Also in the early 1970s, Simos Constandinou, a native of the Florina village of Alona and a former dancer with the group Tanec, came to the U.S. and taught various dances, including the Gerondikos. He has since taught this dance internationally and at dance camps, such as Mazoxi, in Crete. Youth dance performing groups in the diaspora, having seen videos of this dance, occasionally decide to add it to their repertoire, but they cannot find a good quality recording. One reason for this is quite simple: the music is not called Gerondikos. The music is Bairatse (Greek), Berace (Albanian) or Berance (Slavic).

The Hellenized name "Gerondikos" was not known in Florina until recent decades. Pavlos Koufis, of Florina, provides us with the old Slavic name "Starskoto Oro" (the old men's dance) with a photograph of the dance from 1954, where it is also captioned "O Xoros Ton Geronton" [9].

In addition to the change of the name of the dance in Florina, the dance itself seems to be dying from attrition. The reason for this may be an obvious one: the Dance of the Old Men does not appear because there are not many old men who dance it. Though the Gerondikos continues to be a part of the repertoire of performing groups, and is danced by Florina's own Aristotelis group, it has nearly disappeared as a participatory dance. After visiting Florina in 1993 and 1995 and attending two weddings and numerous panegyria, and after viewing half a dozen videos of panegyria shot by other visitors, I had never witnessed anyone dance the Gerondikos.

Then in August 1999, at a panegyri in the village of Kato Ydroussa (formerly Dolno Kotori), toward the end of the evening, at about 1:00 a.m., the band began to play Bairatse, and a middle-aged man got up and began to dance a very expressive, highly improvised Gerondikos. The music and dance began in a very slow 12/4 rhythm, gradually increasing in tempo toward a 12/8 by the end of the dance.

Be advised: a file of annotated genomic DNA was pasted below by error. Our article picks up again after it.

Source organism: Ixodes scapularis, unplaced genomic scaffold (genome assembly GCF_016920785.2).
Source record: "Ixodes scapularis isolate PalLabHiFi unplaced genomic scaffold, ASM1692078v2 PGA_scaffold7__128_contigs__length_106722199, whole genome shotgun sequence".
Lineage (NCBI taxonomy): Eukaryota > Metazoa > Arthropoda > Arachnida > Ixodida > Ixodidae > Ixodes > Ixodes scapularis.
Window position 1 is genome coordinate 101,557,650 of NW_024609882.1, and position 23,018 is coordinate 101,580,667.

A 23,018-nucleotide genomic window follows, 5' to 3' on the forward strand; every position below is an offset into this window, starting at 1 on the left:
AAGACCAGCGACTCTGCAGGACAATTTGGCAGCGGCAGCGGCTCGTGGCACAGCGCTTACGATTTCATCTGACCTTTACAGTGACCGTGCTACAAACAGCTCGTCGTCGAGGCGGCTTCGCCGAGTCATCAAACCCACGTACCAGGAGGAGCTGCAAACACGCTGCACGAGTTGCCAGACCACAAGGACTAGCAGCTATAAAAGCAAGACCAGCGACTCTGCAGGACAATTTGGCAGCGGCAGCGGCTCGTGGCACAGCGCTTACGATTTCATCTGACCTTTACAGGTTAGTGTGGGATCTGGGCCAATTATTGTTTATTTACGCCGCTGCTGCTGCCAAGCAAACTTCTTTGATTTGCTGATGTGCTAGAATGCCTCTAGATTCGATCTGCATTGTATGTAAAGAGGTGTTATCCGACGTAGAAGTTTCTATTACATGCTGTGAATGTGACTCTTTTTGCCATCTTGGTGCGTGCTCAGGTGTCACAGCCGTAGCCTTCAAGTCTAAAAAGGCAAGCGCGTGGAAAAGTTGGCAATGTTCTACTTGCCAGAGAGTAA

Finally, I could confirm that the 3-measure dance known as Berace (among ethnic Albanians) and Berance (in the Republic of Macedonia) is nearly identical to the Gerondikos of Florina. The primary difference between the two versions is that they begin at different points, on different musical measures.

Young people today seem to favor the popular Pousteno (Levendikos, Litos) that in essence has the same step-pattern as the Gerondikos but begins up-tempo and travels, while the Gerondikos is inclined to be danced almost in place, at least in the beginning of the dance. The Levendikos' lively tempo and grounded footwork leaves less opportunity for improvisation.

Diaspora communities: A living link to the past?

An entirely different type of historical inquiry can be made by viewing a single video of a meeting of Slavic-speaking decata begalci (or detsa begaltsi) that is child refugees from Florina, Edessa and Kukush (now Kilkis). Some of this community is descended from former inhabitants of Kukush who fled in 1913 during the Second Balkan War and never returned. Most were among as many as 30,000 children who were removed from Lerin (Florina) and other parts of Northwestern Greece by the Communists or fled between 1946 and 1949, during the Civil War [10]. This video, of a dinner-dance exhibition, with general dancing following, was produced by George Saracil's Horizon-Macedonian Videos in Toronto, Canada.

More than 60,000 citizens and refugees from Greece who were of non-Greek ethnic origin or who asserted a Macedonian ethnicity had their citizenship revoked under Articles 19 (since repealed) and 20 of the Greek Citizenship Code, and many were not permitted to re-enter the country. Because these child refugees never returned to their villages in Northern Greece, they represent distinct points in time (1946 to 1949) in which, from that point onward, their dance traditions developed independently from those in Florina and Northern Greece. In anthropological terms, we can compare these two communities to determine whether their independent development, in terms of dance culture, has diverged or has developed along parallel lines from that period to the present.